Roger Vredenburg, a one-time maintenance worker, remembers the day he was forced to confront his illiteracy.
"Well, it was real difficult because I lost a job that I had been working for a long time," he said. "They come and they found out I couldn't read so they told me I had to go back to my old job and that was really a heartbreaking experience, I mean it was a real traumatic experience."
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Vredenburg realized he needed help, but sharing his secret was gut wrenching.
"It's like [an] alcoholic, smoking, anything like that," he said. "Anything you've got to face up to admit you're doing to make changes. It was a difficult thing to do."
"The most difficult part about that whole thing was humiliating myself now to the point where I could call" a literacy program. "I mean I had their number for a week before I gave them a call and I debated and debated — and in fact when I went up there for the first interview, I walked down the hallway almost to the door, and turned around and walked back to the elevator, and then I said well, I gone this far so I might just well go in and see what they can do."
The Plainfield, Mich., resident's experience is hardly unique. In nearby Grand Rapids, a city of 184,000, one out of every five residents has difficulty reading or cannot read at all.
"If people cannot read in our community, how can our community be viable and survive?" said Susan Ledy, executive director of the Literacy Center of West Michigan. "We have to help each other make sure we are 100 percent literate."
"It's really the root cause of many issues," she added. "And if we can solve the problem at the root cause level, think of all the changes that we'll make in terms of crime, economics, poverty. It really is so intertwined with all of those issues."
So the city, using federal grants and local donations, made a pledge to cut illiteracy in half in 10 years. Today, an intensive reading program is under way, with tutors and adult learners meeting one on one at libraries, churches and schools.
In Grand Rapids, community participation is the key. In a recent training session, a group of 50 volunteers trained to become tutors to help those who have difficulty reading and writing.
So far nearly 300 residents have volunteered their time to teach, and the program has helped more than 1,000 people in the last four years.
Michelle Downer decided to volunteer with the Literacy Center of West Michigan once she learned there was so much need.
"Reading is like food," Downer said. "You can't have, you can't live without either of those. Not truly to live."
"It's been very rewarding. I can't tell you. I look forward every week to work with my student, every week," she added. "There is nothing more satisfying to see a student, somebody that … wants to learn, somebody that gives their all every week."
Christine Villanueva is one of those students.
"At first it was really embarrassing that I couldn't do things but Michelle was really patient with me and that, that was one big important thing for me, was that she had the patience to take the time," Villanueva said.
As a child, Villanueva had a medical condition that caused her to miss a lot of school, so she's thankful for a second chance to learn.
"I'm totally grateful, because when I was younger it was just ignored, and I think there's a lot of people that are like me that can't read and, like I said, it's never too late," she said.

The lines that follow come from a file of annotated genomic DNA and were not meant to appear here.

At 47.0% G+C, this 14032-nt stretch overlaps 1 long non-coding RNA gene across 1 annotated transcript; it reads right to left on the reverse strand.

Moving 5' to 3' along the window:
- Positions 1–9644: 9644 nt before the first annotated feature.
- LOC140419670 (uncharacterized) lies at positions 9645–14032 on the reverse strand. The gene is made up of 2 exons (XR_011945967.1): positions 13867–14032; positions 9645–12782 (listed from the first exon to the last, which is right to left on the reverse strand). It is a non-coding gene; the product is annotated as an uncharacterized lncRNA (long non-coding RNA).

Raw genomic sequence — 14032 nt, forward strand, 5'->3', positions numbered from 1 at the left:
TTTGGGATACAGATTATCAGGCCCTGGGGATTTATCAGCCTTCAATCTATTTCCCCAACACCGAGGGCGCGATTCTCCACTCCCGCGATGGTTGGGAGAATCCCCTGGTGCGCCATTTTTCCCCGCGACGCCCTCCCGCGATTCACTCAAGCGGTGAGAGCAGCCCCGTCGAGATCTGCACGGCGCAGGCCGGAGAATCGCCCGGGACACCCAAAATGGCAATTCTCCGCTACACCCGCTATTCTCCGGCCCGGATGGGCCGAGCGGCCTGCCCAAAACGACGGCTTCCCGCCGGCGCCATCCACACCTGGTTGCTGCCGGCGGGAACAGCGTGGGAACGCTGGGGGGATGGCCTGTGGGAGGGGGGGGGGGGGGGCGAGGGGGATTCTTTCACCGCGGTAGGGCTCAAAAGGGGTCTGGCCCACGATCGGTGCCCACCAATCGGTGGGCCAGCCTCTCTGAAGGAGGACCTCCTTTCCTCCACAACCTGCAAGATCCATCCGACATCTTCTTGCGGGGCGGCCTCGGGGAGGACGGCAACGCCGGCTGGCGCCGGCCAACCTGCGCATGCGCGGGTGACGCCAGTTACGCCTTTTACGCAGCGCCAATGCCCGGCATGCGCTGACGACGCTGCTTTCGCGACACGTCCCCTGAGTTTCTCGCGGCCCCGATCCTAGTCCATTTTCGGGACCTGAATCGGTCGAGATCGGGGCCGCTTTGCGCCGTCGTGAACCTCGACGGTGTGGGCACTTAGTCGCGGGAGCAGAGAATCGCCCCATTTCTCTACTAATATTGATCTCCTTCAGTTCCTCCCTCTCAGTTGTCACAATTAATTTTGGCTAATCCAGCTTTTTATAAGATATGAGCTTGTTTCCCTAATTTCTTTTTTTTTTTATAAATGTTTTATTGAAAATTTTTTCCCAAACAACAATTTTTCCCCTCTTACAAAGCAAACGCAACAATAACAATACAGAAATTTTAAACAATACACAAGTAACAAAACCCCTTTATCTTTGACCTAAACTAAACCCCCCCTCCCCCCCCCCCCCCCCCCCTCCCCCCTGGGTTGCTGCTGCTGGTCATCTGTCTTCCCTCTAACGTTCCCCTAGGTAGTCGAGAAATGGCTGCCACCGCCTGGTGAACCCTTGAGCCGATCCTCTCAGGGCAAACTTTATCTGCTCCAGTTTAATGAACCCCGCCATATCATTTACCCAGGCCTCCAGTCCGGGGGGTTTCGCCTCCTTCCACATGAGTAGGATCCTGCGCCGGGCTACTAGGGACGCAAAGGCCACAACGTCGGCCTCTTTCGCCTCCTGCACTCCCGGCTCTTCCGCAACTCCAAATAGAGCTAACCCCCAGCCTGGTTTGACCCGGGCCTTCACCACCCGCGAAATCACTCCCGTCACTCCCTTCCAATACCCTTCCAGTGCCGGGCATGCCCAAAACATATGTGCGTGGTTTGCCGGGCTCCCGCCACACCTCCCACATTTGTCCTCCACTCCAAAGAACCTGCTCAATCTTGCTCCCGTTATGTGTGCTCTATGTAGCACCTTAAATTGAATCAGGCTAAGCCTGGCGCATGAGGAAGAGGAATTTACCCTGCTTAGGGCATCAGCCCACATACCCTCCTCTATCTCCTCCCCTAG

A lifelong Michigan resident, Villanueva learned to read after a divorce.
"My ex-husband was the one that more or less managed everything because I couldn't read, and I had to learn how to manage my bills, learn how to write out a check."
She can now, for the first time, read to her grandchildren.
"I used to pick up the books, and they would be with pictures, and I would look at the pictures and make up my own story out of the books, you know," she recalled, showing visible emotion.
Industries in Grand Rapids have joined in the city's effort to combat the illiteracy epidemic.
Lacks Enterprises, which produces auto parts, decided it was good business to offer literacy training to its employees — both lifelong residents and recent immigrants.
"The demands of our customer are basically to deliver perfect parts on time consistently, and to be able to do that you have to have employees that can read and write and follow work instructions and process documents," said Jim Green, Lacks Enterprises' human resources director.
Green said the company's literacy program has improved productivity, quality and employee retention rates. Workers also are more able to interact socially with their co-workers.
"To be able to communicate with your co-workers and take part in the social aspects of the job, as well as be able to perform your job as required, is essential," Green added.
For some employees the reading program meant a gateway to a better life, and the opportunity to move up in the company.
Cuban immigrant Marvin Riveron spoke very little English when he moved to the United States in August 2006 — only "yes, no, maybe, thanks, please," he said.
"I became a better worker and I started taking a couple of opportunities inside this company," Riveron said, and his supervisor promoted him.
"He trusts in my communication skills," said Riveron, who admits that when he first started at Lacks, he could "barely understand my co-worker[s], my colleagues."
"Once you start, like, speaking the language that is necessary to communicate around you … you feel great because you can do everything by yourself," Riveron beamed.
If someone you know needs help, contact your library, or browse literacy resources HERE.